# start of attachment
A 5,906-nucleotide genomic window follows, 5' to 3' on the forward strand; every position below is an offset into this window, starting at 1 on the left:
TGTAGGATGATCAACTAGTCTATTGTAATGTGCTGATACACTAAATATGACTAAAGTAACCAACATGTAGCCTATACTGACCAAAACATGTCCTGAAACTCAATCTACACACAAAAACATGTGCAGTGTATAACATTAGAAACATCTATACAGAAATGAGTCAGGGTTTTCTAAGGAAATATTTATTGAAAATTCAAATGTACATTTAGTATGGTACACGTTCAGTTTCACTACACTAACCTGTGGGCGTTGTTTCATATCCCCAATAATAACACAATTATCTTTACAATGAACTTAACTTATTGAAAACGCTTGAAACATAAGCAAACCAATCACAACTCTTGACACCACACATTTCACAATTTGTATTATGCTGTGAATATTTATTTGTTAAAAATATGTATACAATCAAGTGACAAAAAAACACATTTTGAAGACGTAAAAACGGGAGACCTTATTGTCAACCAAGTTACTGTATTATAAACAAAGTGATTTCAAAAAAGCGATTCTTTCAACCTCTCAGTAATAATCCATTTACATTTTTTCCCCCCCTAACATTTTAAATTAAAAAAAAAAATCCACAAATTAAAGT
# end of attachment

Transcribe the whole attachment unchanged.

A 5,906-nucleotide genomic window follows, 5' to 3' on the forward strand; every position below is an offset into this window, starting at 1 on the left:
TGTAGGATGATCAACTAGTCTATTGTAATGTGCTGATACACTAAATATGACTAAAGTAACCAACATGTAGCCTATACTGACCAAAACATGTCCTGAAACTCAATCTACACACAAAAACATGTGCAGTGTATAACATTAGAAACATCTATACAGAAATGAGTCAGGGTTTTCTAAGGAAATATTTATTGAAAATTCAAATGTACATTTAGTATGGTACACGTTCAGTTTCACTACACTAACCTGTGGGCGTTGTTTCATATCCCCAATAATAACACAATTATCTTTACAATGAACTTAACTTATTGAAAACGCTTGAAACATAAGCAAACCAATCACAACTCTTGACACCACACATTTCACAATTTGTATTATGCTGTGAATATTTATTTGTTAAAAATATGTATACAATCAAGTGACAAAAAAACACATTTTGAAGACGTAAAAACGGGAGACCTTATTGTCAACCAAGTTACTGTATTATAAACAAAGTGATTTCAAAAAAGCGATTCTTTCAACCTCTCAGTAATAATCCATTTACATTTTTTCCCCCCCTAACATTTTAAATTAAAAAAAAAAATCCACAAATTAAAGT